Wood Designer forum
October 4, 2012
Thanks for posting you question on the forum.
Construction with hanger cleats and 2 rail tops is a common construction method and easily achieved in Polyboard but not using a manufacturing method.
Both the cleats and the double railed top can be achieved by applying an assembled structure to the panels.
Here is a model with cleats in the back and top as 2 rails:
The double rail assembly will adapt when switching the carcass boxful method to over passing back :
It’s easy to make any variation of these assembly types that can be stocked in the Assembly library to be applied to each panel or in a Cabinet library that you load as a template to start a project.
I attach the example cabinet so you can see how it’s done.
If you need more information on how to do this or anything else, don’t hesitate to poste again.
We can also give you an on line demo where you can ask all your questions an see more in depth how the software performs.
Hope this is helpful,
March 11, 2019
Good day all.
I have been watching all the training videos to help familiarize myself with Polyboard and have come across a seemingly simple problem I can’t seem to solve.
This relates to the manufacturing methods available within the program and the way we, South Africa, manufacture all our kitchen cabinets.
All our units, floor units, tall units and wall units, make use of hanger cleats. One at the top of the back of the unit and one at the bottom of the back of the unit. Both attached behind the 3 mm masonite backing. The for the kitchen floor units only instead of a solid, one piece top we use two horizontal (80mm wide) strips(cleats). The front one, with edge banding, is lined up to the front to the unit and the top of the unit. The second one is attached in front of the masonite backing. Both of these then play the part of bracing the two unit sides at the top of the unit.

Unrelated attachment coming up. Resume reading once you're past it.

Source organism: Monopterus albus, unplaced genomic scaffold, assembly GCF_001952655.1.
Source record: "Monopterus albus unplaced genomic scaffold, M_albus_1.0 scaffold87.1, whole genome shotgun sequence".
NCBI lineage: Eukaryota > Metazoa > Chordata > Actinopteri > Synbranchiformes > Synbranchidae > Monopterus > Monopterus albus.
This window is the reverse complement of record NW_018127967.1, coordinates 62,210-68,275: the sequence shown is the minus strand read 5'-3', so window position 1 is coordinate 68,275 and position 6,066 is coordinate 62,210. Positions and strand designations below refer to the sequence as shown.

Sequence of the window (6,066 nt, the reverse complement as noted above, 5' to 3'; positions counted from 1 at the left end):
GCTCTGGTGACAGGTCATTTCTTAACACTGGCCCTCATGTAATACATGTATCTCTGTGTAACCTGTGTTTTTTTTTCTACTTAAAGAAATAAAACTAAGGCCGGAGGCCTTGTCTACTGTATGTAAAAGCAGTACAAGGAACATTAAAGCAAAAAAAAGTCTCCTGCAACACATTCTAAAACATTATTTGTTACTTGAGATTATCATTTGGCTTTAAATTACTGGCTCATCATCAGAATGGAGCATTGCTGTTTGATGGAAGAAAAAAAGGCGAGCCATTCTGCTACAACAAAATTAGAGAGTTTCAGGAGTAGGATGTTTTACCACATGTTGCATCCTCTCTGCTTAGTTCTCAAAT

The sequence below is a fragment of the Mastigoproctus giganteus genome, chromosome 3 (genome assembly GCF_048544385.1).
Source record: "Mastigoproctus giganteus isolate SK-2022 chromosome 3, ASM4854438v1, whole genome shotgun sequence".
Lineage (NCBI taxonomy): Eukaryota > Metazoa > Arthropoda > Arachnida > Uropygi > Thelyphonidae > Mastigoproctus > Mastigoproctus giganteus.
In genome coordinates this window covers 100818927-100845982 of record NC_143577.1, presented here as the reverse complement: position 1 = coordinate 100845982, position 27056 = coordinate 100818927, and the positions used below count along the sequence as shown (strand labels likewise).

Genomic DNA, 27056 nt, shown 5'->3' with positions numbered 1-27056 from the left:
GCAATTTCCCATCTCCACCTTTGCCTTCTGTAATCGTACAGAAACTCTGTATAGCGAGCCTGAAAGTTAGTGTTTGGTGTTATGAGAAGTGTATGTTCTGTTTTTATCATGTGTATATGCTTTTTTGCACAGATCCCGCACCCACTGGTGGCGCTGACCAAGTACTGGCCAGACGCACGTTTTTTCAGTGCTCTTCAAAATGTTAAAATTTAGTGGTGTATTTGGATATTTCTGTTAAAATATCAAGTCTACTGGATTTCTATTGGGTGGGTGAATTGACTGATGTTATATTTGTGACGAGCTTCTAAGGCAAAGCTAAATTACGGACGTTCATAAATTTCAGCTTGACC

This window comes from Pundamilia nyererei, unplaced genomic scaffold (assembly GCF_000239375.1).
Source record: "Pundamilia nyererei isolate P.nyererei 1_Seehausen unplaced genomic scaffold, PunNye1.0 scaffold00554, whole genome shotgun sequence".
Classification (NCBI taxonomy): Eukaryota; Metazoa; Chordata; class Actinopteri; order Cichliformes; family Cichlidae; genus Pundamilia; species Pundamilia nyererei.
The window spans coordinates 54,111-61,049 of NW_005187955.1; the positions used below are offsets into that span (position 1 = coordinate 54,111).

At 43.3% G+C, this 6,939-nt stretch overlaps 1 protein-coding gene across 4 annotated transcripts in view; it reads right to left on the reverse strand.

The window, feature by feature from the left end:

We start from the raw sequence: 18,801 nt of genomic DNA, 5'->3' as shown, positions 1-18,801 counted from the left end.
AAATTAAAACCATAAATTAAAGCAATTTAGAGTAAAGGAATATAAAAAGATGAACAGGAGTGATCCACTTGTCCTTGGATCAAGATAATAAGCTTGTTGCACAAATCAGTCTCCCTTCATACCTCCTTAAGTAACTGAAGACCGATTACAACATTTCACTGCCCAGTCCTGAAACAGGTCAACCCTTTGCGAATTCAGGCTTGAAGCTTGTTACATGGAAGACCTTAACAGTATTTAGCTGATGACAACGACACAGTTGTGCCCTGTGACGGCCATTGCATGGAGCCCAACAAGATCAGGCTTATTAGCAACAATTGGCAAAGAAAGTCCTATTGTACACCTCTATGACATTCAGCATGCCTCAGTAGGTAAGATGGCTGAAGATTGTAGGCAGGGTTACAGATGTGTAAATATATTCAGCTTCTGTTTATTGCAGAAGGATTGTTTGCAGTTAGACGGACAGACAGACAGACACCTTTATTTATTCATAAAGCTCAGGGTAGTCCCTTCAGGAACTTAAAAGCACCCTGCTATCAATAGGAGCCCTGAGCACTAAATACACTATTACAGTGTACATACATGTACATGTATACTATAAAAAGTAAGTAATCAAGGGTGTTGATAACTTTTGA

I have been unable to find how to do either the two top cleats or the two back cleats so that my manufacturing method and thus cutting/parts list (and quote/pricing of the project) will be correct and accurate.
I know this construction method is not unique to our geographical area as I have seen this method used by major European (French) kitchen manufacturers. Could someone please indicate if this is a shortcoming in the program or if I have missed some part of the program that would allow me to achieve this seemingly simple and common construction method.
My decision on whether to purchase this program will hinge of whether I can get this to work. Because if the program is unable to accurately generate parts lists according to our construction methods it will not be of much value. This would be a great pity because thus far the capabilities and features that I have seen have really amazed me. I have been looking for a long time for a designing program such as this one.